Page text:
FINANCIAL HEALTH IN MARRIAGE


Money is one of the top stressors and causes of arguments in marriage. It makes sense - you bring together two people with different (financial) beliefs, desires, habits, and goals, and then expect them to get along peachy? Well, it's definitely possible to obtain a peaceful front regarding money in marriage - but it does take two people who are willing to be respectful, have open minds, and compromise. Let's talk dolla dolla bill, yo!

I want to start with a question: Do you have a Scarcity Mentality or an Abundance Mentality? Here's the difference...

With a Scarcity Mentality, you dwell within a negative place = negative feelings, thoughts, and beliefs - all of which, in reality, are just not true. You find yourself saying:

"There's never enough money."

"Money is so hard to make."

"I'll never get out of debt."

"Why is everything soooooo expensive?"

"I haven't worked hard enough or long enough to make a lot of money."

"I'll never get ahead in life."

"I'll never be happy."

"My spouse will never treat me with respect."

"I'll never be able to forgive him."

"This gut sucks, must be old age setting in, too bad there's nothing I can do about it."

"I could never afford that."

"I don't deserve to be wealthy."

"Who am I to charge a lot for my service?"

"I'm not successful."

"I'll never be successful."

Those statements are not true unless you make them true. If you have this Scarcity Mentality with Self-Limiting Beliefs regarding money, you likely have this mentality in all other areas of your life as well. Do you have balance, self control and discipline with spending and finances? Do you plan ahead for your future and retirement? How about balance, self control and discipline in other areas of your life - like exercise, eating, thoughts/emotions/behavior patterns? Financial habits are an excellent barometer for other areas in your life.

Should you feel ashamed of yourself for holding on to a scarcity mentality or self-limiting beliefs? Not at all. So how should you feel?....... Eager -- eager to learn how to change so you can create for yourself and your family an abundant life full of blessings - including financial blessing.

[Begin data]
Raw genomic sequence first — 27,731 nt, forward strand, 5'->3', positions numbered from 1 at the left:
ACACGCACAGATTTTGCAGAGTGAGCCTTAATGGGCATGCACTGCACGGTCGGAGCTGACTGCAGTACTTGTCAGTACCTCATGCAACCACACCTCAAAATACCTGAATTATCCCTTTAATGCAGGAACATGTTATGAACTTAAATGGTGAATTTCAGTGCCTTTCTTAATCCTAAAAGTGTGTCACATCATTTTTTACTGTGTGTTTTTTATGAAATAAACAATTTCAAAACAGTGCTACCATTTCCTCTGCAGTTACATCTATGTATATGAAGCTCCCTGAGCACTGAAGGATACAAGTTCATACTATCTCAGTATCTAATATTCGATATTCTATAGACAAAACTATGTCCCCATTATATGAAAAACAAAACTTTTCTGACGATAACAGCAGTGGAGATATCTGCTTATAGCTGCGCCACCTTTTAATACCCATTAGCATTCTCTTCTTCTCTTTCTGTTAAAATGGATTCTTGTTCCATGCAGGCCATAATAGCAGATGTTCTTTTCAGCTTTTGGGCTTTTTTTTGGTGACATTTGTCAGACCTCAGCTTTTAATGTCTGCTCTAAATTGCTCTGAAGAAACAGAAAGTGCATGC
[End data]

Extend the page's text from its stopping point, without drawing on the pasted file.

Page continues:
Start with practicing an Abundance Mentality. It's much healthier and full of truth. Your life is what you create it to be - finances included. Replace self-limiting beliefs with Affirming Beliefs:

"I am abundant and will create what I need and desire."

"I will show up everyday as an energetic, grateful, and happy woman/man."

"Money will come when it's needed and desired."

"It is safe to be vulnerable."

"The more value I add to the world, the more money will......

"I am grateful for what I already have and for what is coming."

"Everything is working out for my highest good."

"I have more than what I need."

"I am sensible with money and manage it wisely."

"Life is full of blessings."

"I am confident."

"I open my heart to love." "I am more than enough."

"My thoughts create reality, so I choose only loving thoughts that are going to deeply support and nourish me."

"I am joyful."

Print out the above Affirmations, tape them to your bathroom mirror, and say them out loud as you look into the mirror at yourself -do that every day.

Mindset aside, let's look at the top causes for financial arguments within marriage and what to do to achieve financial health and success.

Top Money Arguments in Marriage:

• joint vs shared bank accounts

• debt

• management / budgeting

• keeping secrets about where money goes

• being controlling with your finances and not allowing your spouse to know what your finances are

• financial planning / saving - how to save, how much to save, what to save on, and what to save for

• what to invest in

• who is in charge of finances and/or paying bills (specifically, whose paycheck will go to certain bills)

How to Achieve Financial Health & Success in Marriage:

• financial mission statement

• weekly meeting

• monthly meeting

• quarterly meeting

• annual meeting

• shared passwords and access to all accounts

• set a budget and stick to it

• use the 70/30 Rule

Develop a financial mission statement and plan for your marriage. Decide, based on your income compared to your bills, how much you will allot for spending vs saving each month (after bills, taxes, etc). Create a list of financial goals with specific amounts and dates to reach those goals. Create a list of bucket items. Be sure to make room for future endeavors like family vacations and children's college education, not just your retirement. Create a short and long term plan. Get on the same page as your spouse regarding all areas of finance. You don't have to agree on every little thing, but covering the major components, make compromises, and work together as the team that you're supposed to be.